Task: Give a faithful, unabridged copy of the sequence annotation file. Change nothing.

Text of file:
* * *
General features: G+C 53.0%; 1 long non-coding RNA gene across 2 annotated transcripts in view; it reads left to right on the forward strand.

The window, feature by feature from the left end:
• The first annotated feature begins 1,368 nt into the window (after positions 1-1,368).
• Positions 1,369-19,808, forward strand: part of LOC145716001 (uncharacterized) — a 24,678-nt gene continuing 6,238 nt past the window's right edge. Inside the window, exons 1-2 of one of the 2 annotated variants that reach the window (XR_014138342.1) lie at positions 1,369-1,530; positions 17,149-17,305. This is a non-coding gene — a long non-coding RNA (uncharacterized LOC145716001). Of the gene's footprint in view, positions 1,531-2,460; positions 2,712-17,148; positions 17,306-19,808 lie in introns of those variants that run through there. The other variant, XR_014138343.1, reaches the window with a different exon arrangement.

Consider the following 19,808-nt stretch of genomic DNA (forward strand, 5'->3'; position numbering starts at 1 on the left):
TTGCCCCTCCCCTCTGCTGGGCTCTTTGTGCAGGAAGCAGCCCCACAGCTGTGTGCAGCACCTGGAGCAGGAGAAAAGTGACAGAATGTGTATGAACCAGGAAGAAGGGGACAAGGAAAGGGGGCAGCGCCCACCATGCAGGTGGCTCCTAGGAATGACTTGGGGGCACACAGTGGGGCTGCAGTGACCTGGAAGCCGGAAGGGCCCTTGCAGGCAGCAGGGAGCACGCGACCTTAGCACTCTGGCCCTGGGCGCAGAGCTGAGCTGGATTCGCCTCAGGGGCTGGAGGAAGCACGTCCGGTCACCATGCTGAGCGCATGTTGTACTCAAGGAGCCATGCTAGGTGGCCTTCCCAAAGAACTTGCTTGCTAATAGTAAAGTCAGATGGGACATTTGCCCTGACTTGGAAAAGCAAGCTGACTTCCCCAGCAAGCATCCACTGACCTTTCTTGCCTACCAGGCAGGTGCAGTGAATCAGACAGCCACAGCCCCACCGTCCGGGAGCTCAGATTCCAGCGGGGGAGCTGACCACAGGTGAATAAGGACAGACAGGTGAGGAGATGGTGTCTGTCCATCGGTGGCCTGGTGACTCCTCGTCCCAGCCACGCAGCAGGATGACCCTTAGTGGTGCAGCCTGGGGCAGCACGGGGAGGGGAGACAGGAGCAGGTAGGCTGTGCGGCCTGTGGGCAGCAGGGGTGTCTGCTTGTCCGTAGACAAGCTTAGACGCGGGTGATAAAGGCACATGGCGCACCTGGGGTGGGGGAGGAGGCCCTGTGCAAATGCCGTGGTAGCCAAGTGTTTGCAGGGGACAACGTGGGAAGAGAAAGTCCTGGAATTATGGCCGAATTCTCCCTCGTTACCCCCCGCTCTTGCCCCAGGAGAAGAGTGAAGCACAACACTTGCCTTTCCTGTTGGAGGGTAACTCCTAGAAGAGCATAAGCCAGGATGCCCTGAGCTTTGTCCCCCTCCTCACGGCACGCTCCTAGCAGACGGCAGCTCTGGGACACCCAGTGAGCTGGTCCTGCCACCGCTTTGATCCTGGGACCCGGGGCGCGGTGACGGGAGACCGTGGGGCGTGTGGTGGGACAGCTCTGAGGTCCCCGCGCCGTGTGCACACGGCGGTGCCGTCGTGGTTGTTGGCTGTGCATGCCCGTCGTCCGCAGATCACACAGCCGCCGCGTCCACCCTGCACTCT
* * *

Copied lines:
General features: G+C 53.0%; 1 long non-coding RNA gene across 2 annotated transcripts in view; it reads left to right on the forward strand.

The window, feature by feature from the left end:
• The first annotated feature begins 1,368 nt into the window (after positions 1-1,368).
• Positions 1,369-19,808, forward strand: part of LOC145716001 (uncharacterized) — a 24,678-nt gene continuing 6,238 nt past the window's right edge. Inside the window, exons 1-2 of one of the 2 annotated variants that reach the window (XR_014138342.1) lie at positions 1,369-1,530; positions 17,149-17,305. This is a non-coding gene — a long non-coding RNA (uncharacterized LOC145716001). Of the gene's footprint in view, positions 1,531-2,460; positions 2,712-17,148; positions 17,306-19,808 lie in introns of those variants that run through there. The other variant, XR_014138343.1, reaches the window with a different exon arrangement.

Consider the following 19,808-nt stretch of genomic DNA (forward strand, 5'->3'; position numbering starts at 1 on the left):
TTGCCCCTCCCCTCTGCTGGGCTCTTTGTGCAGGAAGCAGCCCCACAGCTGTGTGCAGCACCTGGAGCAGGAGAAAAGTGACAGAATGTGTATGAACCAGGAAGAAGGGGACAAGGAAAGGGGGCAGCGCCCACCATGCAGGTGGCTCCTAGGAATGACTTGGGGGCACACAGTGGGGCTGCAGTGACCTGGAAGCCGGAAGGGCCCTTGCAGGCAGCAGGGAGCACGCGACCTTAGCACTCTGGCCCTGGGCGCAGAGCTGAGCTGGATTCGCCTCAGGGGCTGGAGGAAGCACGTCCGGTCACCATGCTGAGCGCATGTTGTACTCAAGGAGCCATGCTAGGTGGCCTTCCCAAAGAACTTGCTTGCTAATAGTAAAGTCAGATGGGACATTTGCCCTGACTTGGAAAAGCAAGCTGACTTCCCCAGCAAGCATCCACTGACCTTTCTTGCCTACCAGGCAGGTGCAGTGAATCAGACAGCCACAGCCCCACCGTCCGGGAGCTCAGATTCCAGCGGGGGAGCTGACCACAGGTGAATAAGGACAGACAGGTGAGGAGATGGTGTCTGTCCATCGGTGGCCTGGTGACTCCTCGTCCCAGCCACGCAGCAGGATGACCCTTAGTGGTGCAGCCTGGGGCAGCACGGGGAGGGGAGACAGGAGCAGGTAGGCTGTGCGGCCTGTGGGCAGCAGGGGTGTCTGCTTGTCCGTAGACAAGCTTAGACGCGGGTGATAAAGGCACATGGCGCACCTGGGGTGGGGGAGGAGGCCCTGTGCAAATGCCGTGGTAGCCAAGTGTTTGCAGGGGACAACGTGGGAAGAGAAAGTCCTGGAATTATGGCCGAATTCTCCCTCGTTACCCCCCGCTCTTGCCCCAGGAGAAGAGTGAAGCACAACACTTGCCTTTCCTGTTGGAGGGTAACTCCTAGAAGAGCATAAGCCAGGATGCCCTGAGCTTTGTCCCCCTCCTCACGGCACGCTCCTAGCAGACGGCAGCTCTGGGACACCCAGTGAGCTGGTCCTGCCACCGCTTTGATCCTGGGACCCGGGGCGCGGTGACGGGAGACCGTGGGGCGTGTGGTGGGACAGCTCTGAGGTCCCCGCGCCGTGTGCACACGGCGGTGCCGTCGTGGTTGTTGGCTGTGCATGCCCGTCGTCCGCAGATCACACAGCCGCCGCGTCCACCCTGCACTCT